In another embodiment of the present invention, a method is provided for producing an amplified pulse from a regenerative amplifier system. A pump beam is produced from a pump source. Multiple seed pulses are produced from the oscillator. A single seed pulse is selected for the cavity. The seed pulse is switched in and out of the cavity. An amplified pulse produced in the cavity is directed in a direction away from the oscillator. This increases the contrast ratio of the amplified pulse to the pre-pulses.

In another embodiment of the present invention, a method for producing an amplified pulse provides a regenerative amplifier system that includes a cavity, gain medium, an electro-optic switch for switching a pulse in to and out of the amplifier and an oscillator. A pump beam is produced from a pump source. Multiple seed pulses are produced from the oscillator. A seed pulse is switched in and out of the cavity. A high voltage pulse is generated with on and off voltage edges to drive the electro-optic switch. The on and off voltage edges are applied to the electro-optic switch and are synchronized by counting pulses from the oscillator.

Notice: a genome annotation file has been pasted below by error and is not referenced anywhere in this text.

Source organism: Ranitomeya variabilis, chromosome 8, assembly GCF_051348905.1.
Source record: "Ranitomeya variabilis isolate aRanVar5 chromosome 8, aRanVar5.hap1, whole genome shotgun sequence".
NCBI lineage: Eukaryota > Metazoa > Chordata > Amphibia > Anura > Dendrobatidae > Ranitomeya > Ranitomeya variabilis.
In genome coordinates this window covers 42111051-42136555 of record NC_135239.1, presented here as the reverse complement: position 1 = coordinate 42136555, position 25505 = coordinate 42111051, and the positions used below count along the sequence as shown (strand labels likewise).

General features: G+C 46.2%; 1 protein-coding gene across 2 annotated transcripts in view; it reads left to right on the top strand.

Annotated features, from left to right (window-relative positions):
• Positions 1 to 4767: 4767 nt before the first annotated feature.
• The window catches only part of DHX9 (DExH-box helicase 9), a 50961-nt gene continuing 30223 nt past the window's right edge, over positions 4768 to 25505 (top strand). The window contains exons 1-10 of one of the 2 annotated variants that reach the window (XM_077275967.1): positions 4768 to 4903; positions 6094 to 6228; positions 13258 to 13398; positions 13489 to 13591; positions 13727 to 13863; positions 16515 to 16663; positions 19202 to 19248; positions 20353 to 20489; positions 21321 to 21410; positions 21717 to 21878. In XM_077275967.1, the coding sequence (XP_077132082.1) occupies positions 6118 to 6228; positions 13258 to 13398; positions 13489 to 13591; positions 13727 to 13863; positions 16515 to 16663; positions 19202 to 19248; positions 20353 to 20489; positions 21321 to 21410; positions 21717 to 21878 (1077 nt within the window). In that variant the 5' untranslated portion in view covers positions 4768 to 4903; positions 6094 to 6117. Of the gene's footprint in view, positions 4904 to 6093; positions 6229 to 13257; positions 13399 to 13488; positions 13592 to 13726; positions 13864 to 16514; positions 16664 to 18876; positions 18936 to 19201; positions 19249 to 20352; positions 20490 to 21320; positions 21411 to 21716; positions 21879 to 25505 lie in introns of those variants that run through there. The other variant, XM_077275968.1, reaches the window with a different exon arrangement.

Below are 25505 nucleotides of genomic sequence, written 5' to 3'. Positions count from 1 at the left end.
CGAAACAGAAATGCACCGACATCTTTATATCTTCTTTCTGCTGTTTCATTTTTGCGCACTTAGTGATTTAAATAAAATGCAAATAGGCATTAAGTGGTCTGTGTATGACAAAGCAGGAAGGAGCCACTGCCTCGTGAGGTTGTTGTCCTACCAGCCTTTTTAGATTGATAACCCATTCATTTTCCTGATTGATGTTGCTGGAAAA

BRIEF DESCRIPTION OF THE DRAWINGS

FIG. 1 is a schematic diagram illustrating one embodiment of a regenerative amplifier system of the present invention with a diode pumped oscillator and a diode pumped regenerative amplifier.

FIG. 2 is a schematic of the FIG. 1 regenerative amplifier system illustrating placement of the gain media, mirrors, a waveplate, polarizers and two electro-optic switches.

FIG. 3 is a schematic diagram of a regenerative amplifier system of the present invention illustrating the pump beams for the gain medium.

FIG. 4 illustrates the output pulses of the FIG. 1 system as a function of time, with the main amplified pulse as well as the pre-pulse and post-pulses.

FIG. 5 illustrates an embodiment of the present invention where the voltage applied to the electro-optic switch, of the FIG. 1 system, as a function of time, with the voltage sag and the jitter in the trailing edge of the voltage.

DETAILED DESCRIPTION OF THE PREFERRED EMBODIMENT